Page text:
Government's Decision-Making Over Infrastructure 'Must Improve Significantly'

Taxpayers' money and government time is wasted by ministers backing the "wrong" infrastructure projects with a risk that poor decisions could lock in harmful effects on the economy, a think-tank has warned.

The Institute for Government (IfG) said Britain "struggles" to make decisions on infrastructure and warned that the decision-making process risked the creation of "white elephants" that wasted public money and failed to deliver economic benefits.

Describing it as a "serious problem", the think-tank identified six reasons why Britain struggled to make decisions on infrastructure, including the lack of a national strategy for investment.

The lack of an over-arching long-term vision was evident with the HS2 high-speed rail link, with its purpose shifting over time from cutting journey times to dealing with excess demand and regenerating the West Midlands, the report said.

"Without a clear understanding of what goals government wants to achieve, it is almost impossible to test it against meaningful alternative options," the think-tank said, warning that this led to investor uncertainty and higher costs.

Another problem with HS2, also encountered in deciding to press ahead with a third runway at Heathrow Airport in west London, was that ministers found it difficult to make decisions which created small groups of highly vocal objectors who could seriously delay or even derail decisions.

Heathrow also demonstrated the use of "questionable" economic models to illustrate the benefits of such projects, the think-tank said.

As is also the case with the Hinkley Point C nuclear power plant, "detailed future economic analysis, particularly for complex outcomes such as employment, investment and regeneration, is where governments traditionally struggle".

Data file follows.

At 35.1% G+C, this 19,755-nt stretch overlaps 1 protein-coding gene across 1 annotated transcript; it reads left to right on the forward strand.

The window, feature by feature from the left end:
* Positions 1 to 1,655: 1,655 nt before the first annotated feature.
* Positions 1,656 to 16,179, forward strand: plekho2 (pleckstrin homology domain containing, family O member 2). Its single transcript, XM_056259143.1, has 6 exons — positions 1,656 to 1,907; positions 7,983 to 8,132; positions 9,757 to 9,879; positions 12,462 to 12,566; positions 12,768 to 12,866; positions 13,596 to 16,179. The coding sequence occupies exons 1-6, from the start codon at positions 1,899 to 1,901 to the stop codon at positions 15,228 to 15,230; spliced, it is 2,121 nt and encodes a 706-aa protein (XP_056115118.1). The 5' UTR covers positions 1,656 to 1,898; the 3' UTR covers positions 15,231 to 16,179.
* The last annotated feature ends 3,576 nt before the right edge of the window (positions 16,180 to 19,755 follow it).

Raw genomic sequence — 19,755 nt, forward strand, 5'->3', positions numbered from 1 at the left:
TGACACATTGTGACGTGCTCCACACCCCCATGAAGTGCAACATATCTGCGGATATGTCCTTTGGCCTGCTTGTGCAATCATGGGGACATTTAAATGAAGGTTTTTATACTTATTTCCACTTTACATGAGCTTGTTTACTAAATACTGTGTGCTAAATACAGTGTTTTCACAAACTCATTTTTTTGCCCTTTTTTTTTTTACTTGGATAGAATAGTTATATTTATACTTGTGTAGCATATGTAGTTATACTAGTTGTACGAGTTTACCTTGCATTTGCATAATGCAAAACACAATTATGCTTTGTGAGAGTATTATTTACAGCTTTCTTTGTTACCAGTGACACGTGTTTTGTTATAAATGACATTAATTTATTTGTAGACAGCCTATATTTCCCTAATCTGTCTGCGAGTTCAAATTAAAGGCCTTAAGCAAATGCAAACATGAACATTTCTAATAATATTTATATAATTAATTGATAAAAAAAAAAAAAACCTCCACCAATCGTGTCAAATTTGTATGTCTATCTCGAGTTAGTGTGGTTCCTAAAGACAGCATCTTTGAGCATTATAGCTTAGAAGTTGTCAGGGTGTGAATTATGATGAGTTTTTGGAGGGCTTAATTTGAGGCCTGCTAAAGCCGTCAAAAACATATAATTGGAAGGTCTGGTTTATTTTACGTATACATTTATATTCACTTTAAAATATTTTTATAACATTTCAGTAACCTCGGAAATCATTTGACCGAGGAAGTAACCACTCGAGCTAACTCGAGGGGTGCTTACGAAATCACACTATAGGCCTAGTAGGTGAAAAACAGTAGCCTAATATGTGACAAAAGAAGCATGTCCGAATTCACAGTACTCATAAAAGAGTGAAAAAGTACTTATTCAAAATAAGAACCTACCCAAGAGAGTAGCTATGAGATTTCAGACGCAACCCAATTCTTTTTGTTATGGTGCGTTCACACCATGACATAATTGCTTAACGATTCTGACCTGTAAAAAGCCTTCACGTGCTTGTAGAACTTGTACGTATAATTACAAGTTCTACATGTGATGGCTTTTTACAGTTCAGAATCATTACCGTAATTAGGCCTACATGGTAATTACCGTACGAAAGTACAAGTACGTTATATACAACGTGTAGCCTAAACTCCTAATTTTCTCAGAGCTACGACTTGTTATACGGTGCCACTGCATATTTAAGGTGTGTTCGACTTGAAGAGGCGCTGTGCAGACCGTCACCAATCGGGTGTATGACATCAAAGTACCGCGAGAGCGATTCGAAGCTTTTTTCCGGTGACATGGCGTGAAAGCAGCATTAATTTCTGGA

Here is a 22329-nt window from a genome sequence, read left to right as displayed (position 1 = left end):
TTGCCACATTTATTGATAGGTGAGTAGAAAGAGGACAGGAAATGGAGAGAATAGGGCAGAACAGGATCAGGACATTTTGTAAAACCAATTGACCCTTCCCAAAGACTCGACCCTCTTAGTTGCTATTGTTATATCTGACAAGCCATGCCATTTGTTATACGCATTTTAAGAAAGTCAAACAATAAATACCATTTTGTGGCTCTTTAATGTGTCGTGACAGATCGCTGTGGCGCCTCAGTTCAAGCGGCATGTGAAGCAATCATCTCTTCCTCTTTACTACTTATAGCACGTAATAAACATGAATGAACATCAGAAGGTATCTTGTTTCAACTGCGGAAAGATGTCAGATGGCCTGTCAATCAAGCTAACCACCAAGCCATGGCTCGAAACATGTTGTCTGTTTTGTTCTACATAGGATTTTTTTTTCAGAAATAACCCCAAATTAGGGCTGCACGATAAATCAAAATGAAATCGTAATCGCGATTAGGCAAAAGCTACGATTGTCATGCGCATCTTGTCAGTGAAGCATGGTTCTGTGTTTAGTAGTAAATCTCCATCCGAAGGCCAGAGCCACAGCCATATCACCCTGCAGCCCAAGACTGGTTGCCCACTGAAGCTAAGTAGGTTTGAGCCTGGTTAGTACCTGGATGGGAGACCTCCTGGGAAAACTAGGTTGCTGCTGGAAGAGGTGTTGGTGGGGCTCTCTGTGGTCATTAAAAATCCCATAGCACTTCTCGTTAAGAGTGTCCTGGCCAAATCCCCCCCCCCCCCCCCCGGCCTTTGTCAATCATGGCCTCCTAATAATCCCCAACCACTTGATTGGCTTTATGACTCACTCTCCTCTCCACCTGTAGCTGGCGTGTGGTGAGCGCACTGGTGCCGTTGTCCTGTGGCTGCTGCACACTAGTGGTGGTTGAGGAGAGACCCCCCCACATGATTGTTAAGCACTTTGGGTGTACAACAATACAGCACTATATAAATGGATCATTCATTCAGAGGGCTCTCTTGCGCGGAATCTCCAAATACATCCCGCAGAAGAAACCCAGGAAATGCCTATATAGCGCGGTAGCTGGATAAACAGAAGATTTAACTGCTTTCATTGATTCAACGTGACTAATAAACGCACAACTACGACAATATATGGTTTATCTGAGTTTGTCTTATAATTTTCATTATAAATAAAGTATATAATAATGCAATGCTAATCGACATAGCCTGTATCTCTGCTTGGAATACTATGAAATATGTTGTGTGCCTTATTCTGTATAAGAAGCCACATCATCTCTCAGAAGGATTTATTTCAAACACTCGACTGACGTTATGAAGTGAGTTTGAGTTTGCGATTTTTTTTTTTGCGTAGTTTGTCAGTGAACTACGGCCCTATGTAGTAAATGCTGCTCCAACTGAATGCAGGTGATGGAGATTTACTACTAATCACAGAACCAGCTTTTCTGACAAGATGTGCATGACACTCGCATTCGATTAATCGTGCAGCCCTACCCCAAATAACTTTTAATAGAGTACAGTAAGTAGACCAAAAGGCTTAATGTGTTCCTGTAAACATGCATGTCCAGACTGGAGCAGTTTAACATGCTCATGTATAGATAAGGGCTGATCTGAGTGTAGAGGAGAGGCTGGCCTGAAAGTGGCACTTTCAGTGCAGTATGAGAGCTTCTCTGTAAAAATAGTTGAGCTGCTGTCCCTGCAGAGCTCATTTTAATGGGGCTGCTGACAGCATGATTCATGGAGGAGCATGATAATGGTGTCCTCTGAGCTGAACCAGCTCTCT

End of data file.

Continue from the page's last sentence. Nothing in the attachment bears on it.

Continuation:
"Despite these concerns, successive governments have failed to communicate the inherent difficulties of modelling large projects with long-term payoffs, and continue to put more weight on these estimates than may be justified," the report said.

In other cases, ministers could fail to understand the risk involved in infrastructure investment with little contingency planning.

Governments also failed to devote enough attention to assess early options which could result in better solutions being overlooked, the IfG said.

Nick Davies, research manager and report co-author, said: "Britain desperately needs upgrades to its infrastructure.

"But too often projects are given the green light based on questionable assumptions, a lack of strategy and without learning from past mistakes.

"Government decision-making must improve significantly if we want to reap the benefits of smart infrastructure investment."

A Government spokesman said: "We are increasing government investment in infrastructure by over 50% over the next four years, ensuring Britain is match-fit for the opportunities ahead.

"Since 2010, around 3,000 projects have been completed, over a quarter of a trillion pounds invested and the largest engineering project in Europe (Crossrail) will soon be completed.

"We have also improved the way that decisions are taken over our transport, digital and energy projects, by setting up the National Infrastructure Commission to provide impartial, expert advice on our future needs and priorities."